ORGLIST: Re: Oxidation state of cellulose

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From: Jacob Zabicky (jzabicky$##$
Date: Fri Aug 07 1998 - 05:43:02 EDT

>Dear Prof. Zabicky:
> (I am not sure wether I should write in Spanish or not+ACE-)
> Your comments below really confused me. I answered this question
>directly to the person who asked it, so my message didn't show. I thought
>the question was so basic+ACE- You mention a convention in organic chemistry
>about C-H and C-C being truely covalent and this leaves the idea that the
>C-O bond is not covalent. Is this what you mean? Also, in charcoal, for
>example, or in diamond, the oxidation state for the carbon atom should be
>zero. Going from here to CH4 would require a reduction, so carbon should
>be -4+ACE-, etc. This means I agree with Dr. Fassbender. Please, correct
>me if
>I am wrong. And thanks a lot for your time.

>Gerardo Alberto Mora
>Centro de Investigaciones en Productos Naturales
>Universidad de Costa Rica
>2060 San Jose, Costa Rica
>Tel. (506) 2074474+ADs- fax (506) 2259866

Dear Professor Mora,

>From a certain point of view you are totally right. We are discussing a
system where, as opposed to purely ionic compounds such as sodium chloride,
things are not sharply defined. Sodium hydroxide may serve as an inorganic
sample; sodium and hydroxide are undoubtedly ions, but the O-H bond, how
should we take it?, as totally covalent?, as totally ionic, formed of O=
and H+? Pauling pointed in his "Nature of the Chemical Bond" to the
direction where to find a reply to such querries, offering intermediate
stages for the coordination between atoms.

The question that appeared in ORGLIST was of another kind. When inquiring
about the average degree of oxidation of C in glucose or cellulose, one
does not seek those intermediate values of Pauling, but how many
"oxidation" steps were carried out starting from a certain point. Oxidation
was place in quotation marks because it refers to the introduction of atoms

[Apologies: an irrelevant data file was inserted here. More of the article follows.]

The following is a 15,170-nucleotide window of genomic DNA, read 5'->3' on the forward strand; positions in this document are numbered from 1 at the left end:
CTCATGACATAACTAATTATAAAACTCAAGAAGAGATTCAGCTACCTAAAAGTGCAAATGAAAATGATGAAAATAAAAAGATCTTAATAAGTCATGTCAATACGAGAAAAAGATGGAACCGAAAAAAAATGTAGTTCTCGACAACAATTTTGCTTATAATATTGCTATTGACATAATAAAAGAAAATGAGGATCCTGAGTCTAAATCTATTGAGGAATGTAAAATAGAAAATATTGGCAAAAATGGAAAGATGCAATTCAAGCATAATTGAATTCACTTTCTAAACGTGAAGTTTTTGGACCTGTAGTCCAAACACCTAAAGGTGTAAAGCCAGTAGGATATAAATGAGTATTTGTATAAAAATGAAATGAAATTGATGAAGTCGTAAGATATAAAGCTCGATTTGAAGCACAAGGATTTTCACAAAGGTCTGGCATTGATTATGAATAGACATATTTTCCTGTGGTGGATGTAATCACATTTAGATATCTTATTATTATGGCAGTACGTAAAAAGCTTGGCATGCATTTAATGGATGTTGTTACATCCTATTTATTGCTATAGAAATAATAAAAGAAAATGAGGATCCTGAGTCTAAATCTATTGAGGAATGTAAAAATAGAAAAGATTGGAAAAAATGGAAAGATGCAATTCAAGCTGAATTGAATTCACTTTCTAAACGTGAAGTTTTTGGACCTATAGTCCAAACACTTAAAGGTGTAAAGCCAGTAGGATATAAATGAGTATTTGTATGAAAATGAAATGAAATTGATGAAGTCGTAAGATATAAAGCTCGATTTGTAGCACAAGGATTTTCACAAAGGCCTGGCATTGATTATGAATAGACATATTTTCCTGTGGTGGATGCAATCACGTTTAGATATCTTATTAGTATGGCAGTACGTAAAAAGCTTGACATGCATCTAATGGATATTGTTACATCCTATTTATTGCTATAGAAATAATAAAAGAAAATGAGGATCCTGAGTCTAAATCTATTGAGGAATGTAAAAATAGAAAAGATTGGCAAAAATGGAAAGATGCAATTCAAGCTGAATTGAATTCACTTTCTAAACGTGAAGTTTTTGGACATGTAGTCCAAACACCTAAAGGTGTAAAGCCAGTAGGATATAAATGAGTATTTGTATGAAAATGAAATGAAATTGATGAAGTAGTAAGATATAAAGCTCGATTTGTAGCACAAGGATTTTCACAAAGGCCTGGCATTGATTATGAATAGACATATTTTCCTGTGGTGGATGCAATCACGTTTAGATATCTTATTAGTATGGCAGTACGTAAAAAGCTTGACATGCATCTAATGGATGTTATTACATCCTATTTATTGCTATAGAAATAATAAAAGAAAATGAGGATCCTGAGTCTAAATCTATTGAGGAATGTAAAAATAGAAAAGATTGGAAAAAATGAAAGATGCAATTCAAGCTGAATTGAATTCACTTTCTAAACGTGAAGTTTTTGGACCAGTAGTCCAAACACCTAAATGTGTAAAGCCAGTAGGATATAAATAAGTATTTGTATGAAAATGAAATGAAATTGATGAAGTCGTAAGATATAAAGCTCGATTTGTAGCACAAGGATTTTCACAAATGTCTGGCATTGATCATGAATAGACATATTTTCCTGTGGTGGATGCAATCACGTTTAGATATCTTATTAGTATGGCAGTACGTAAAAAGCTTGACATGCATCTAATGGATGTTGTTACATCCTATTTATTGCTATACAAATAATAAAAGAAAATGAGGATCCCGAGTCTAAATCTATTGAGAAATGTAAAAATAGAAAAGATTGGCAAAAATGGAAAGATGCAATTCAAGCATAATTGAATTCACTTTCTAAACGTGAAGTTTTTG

of oxygen, halogen or whatever electronegative element, yielding covalent
bonds. In fact, it is totally irrelevant where one places the 0 of the
scale; in the example I gave, from methane to carbonic acid there are four
well-defined steps. In my answer to the original question I took the
corresponding alkane (hexane) as reference point, as it seemed to me the
clearest one. Perhaps I was wrong whith that.

Where is the justification of calling such steps oxidation stages? On the
one hand, a deep analysis of the structure will indicate that the electron
share of the oxygen atom is larger than that of C or H. However, one can
perform electrochemical experiments in aqueous solution with such
compounds, where one carries out reductions on proceding along the series
from bottom to top and oxidation in the opposite direction. In such
processes a different potential is required to abstract H from a C-H bond
than from a O-H bond, thus, it may be justified to ascribe a 0 oxidation
state to H in methane and +1 in water or an alcohol.

All the best

Jacob Zabicky

Prof. Jacob Zabicky Fax. xx-34-977-559694
c/o Prof. Alberto Coronas Tel. xx-34-977-???
Department of Mechanical Engineering Private No.
Universitat Rovira i Virgili xx-34-930-119552
Cra. de Salou s/n
43006 Tarragona


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